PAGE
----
|Statue of Neith|
Current Location: Louvre Museum
We continue our journey through the Cauldrons Calendar feast/festival/holidays.
Unfortunately due to some issues that occured with Blogger this post wasn't posted yesterday as it was meant to be. So this is the entry for May 10th.
Going Forth of Neith Along the River
Neith (also known as Nit, Net, and Neit) is an ancient deity in Egypt, even back in the time of the First Dynasty. She is one of the oldest Egyptian goddesses and was an early goddess of creation, weaving and the loom. Her name also may be interpreted as meaning water. In time, this meaning led to her being considered as the personification of the primordial waters of creation.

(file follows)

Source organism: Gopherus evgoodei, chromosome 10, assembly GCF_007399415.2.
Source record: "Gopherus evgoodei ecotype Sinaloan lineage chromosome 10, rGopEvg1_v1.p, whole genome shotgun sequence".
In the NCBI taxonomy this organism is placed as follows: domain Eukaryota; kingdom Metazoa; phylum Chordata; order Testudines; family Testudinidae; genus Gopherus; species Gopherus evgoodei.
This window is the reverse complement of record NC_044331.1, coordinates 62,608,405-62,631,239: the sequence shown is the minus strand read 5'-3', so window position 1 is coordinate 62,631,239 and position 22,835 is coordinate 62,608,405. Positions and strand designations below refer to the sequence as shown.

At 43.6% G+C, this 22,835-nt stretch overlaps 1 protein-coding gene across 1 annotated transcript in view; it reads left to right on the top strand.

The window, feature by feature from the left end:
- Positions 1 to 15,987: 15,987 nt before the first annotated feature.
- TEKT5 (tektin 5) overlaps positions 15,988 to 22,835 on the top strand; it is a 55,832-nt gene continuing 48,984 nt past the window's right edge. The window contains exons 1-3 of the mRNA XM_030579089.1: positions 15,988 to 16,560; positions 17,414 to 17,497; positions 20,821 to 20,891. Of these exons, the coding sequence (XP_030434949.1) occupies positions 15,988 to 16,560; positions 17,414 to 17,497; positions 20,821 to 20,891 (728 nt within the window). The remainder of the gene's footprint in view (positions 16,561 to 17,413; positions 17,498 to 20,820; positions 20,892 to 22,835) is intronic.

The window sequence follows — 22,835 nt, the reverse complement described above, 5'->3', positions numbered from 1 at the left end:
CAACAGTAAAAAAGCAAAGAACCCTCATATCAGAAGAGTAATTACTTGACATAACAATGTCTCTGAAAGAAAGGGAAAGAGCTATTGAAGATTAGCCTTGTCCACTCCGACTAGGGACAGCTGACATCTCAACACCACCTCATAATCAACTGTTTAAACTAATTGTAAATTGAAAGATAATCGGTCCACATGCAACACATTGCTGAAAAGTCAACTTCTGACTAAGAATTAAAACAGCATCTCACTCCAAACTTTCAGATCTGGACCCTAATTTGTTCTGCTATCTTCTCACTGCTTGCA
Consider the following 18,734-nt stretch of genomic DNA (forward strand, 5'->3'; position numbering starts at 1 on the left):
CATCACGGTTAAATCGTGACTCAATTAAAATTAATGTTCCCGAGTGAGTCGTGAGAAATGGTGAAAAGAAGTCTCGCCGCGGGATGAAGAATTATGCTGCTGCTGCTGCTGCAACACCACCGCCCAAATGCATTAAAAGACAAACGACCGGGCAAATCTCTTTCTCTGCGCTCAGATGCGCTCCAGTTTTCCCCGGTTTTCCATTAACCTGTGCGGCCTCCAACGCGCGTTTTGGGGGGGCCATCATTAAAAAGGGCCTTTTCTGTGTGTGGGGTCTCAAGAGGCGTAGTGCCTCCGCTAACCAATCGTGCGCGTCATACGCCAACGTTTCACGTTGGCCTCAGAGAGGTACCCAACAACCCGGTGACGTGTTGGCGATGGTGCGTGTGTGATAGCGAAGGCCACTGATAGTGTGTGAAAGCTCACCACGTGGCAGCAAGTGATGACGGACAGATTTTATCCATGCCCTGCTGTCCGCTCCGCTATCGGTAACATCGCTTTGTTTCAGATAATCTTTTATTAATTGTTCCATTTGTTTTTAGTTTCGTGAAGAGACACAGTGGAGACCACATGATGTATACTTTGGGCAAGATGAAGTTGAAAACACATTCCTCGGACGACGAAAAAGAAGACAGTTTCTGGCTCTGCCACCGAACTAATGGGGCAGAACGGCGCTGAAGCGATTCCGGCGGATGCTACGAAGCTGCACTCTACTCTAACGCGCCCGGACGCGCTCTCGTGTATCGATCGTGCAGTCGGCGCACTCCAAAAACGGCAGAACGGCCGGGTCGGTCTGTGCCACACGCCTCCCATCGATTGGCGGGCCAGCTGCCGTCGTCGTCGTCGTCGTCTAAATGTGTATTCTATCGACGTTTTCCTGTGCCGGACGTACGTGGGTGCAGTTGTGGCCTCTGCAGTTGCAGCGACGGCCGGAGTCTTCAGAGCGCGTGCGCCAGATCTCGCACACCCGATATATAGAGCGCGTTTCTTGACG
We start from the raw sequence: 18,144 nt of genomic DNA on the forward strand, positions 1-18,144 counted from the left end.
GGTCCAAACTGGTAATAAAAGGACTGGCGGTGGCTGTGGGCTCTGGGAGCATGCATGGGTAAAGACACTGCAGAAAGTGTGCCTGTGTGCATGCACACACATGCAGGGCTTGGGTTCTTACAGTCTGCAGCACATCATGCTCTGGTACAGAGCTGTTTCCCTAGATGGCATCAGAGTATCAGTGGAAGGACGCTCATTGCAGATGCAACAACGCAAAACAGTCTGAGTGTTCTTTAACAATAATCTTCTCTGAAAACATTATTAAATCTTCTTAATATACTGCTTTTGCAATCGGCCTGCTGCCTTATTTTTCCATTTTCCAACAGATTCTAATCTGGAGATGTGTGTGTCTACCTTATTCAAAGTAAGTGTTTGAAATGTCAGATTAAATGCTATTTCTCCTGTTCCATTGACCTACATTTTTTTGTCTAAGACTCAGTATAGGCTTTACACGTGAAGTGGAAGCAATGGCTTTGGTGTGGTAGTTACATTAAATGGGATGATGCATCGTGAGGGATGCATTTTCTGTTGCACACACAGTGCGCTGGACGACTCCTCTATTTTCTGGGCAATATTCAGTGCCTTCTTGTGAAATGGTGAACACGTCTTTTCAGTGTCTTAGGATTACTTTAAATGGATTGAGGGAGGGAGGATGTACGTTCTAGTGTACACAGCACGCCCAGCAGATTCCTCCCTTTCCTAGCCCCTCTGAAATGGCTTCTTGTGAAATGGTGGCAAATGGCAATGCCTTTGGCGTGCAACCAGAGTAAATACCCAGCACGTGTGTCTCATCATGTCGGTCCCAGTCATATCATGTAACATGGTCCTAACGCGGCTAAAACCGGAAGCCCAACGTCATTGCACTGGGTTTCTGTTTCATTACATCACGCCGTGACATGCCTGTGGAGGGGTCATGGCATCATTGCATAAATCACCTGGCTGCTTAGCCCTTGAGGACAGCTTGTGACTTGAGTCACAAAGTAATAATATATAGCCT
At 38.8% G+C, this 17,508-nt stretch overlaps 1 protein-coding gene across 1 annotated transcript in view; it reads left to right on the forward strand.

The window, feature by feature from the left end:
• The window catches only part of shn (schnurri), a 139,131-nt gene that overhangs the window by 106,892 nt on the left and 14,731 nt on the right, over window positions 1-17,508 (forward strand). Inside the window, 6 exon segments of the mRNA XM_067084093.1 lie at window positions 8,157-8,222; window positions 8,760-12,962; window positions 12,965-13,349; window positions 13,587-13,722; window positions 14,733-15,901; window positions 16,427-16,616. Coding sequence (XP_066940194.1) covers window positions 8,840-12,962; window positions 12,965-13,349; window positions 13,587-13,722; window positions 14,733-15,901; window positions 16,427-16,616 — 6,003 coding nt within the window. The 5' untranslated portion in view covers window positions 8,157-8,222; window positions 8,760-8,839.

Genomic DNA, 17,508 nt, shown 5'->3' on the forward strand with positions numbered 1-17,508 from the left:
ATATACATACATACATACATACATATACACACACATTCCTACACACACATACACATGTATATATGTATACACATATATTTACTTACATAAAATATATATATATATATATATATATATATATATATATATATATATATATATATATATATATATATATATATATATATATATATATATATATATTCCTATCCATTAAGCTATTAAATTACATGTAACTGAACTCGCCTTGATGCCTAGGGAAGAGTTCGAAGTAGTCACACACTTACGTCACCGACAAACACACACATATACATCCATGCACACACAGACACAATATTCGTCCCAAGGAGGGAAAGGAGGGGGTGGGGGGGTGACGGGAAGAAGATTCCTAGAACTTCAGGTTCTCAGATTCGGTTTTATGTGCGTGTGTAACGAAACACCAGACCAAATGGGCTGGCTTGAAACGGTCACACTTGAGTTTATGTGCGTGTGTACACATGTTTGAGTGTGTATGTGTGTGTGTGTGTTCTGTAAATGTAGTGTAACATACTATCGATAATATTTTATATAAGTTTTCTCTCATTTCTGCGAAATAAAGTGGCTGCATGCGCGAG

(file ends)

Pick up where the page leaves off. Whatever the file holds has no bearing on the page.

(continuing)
Neith was the patron goddess of Sais (Greek) known as Zau in Ancient Egyptian. Most of the city has been destroyed and removed, leaving only a few blocks. This includes the Temple of Neith, where the adyton was said, by Proclus (412 - 485AD) to be inscribed with,
'I am the things that are, that will be, and that have been. No one has ever laid open the garment by which I am concealed. The fruit which I brought forth was the sun.'
This has led many to believe that she was a Virgin Mother goddess as well as being the mother of Ra.
Going Forth is a common phraseology that was used extensively to refer to religious festivals in Egypt. One source writes that at different times throughout the year the deity of a temple would travel to visit another deity or temple following a sacred path.
Neith was considered to be one of the aspects of the Great Goddess of the Nile Delta region so when we look at this festival title - Going Forth of Neith along the River - we can assume that this may refer to a sacred path or journey along the Nile.